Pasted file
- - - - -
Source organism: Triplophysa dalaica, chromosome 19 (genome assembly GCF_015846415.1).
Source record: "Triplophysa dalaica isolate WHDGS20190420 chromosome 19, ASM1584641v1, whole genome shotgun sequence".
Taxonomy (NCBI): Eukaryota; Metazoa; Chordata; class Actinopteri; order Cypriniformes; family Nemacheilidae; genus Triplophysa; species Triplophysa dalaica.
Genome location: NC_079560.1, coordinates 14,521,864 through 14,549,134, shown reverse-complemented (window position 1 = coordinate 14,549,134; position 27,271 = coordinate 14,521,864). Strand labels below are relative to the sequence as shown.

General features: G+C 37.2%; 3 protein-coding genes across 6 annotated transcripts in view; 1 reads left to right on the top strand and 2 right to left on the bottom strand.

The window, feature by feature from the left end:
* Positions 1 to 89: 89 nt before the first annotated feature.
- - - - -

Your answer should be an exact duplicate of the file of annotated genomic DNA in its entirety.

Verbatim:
Source organism: Triplophysa dalaica, chromosome 19 (genome assembly GCF_015846415.1).
Source record: "Triplophysa dalaica isolate WHDGS20190420 chromosome 19, ASM1584641v1, whole genome shotgun sequence".
Taxonomy (NCBI): Eukaryota; Metazoa; Chordata; class Actinopteri; order Cypriniformes; family Nemacheilidae; genus Triplophysa; species Triplophysa dalaica.
Genome location: NC_079560.1, coordinates 14,521,864 through 14,549,134, shown reverse-complemented (window position 1 = coordinate 14,549,134; position 27,271 = coordinate 14,521,864). Strand labels below are relative to the sequence as shown.

General features: G+C 37.2%; 3 protein-coding genes across 6 annotated transcripts in view; 1 reads left to right on the top strand and 2 right to left on the bottom strand.

The window, feature by feature from the left end:
* Positions 1 to 89: 89 nt before the first annotated feature.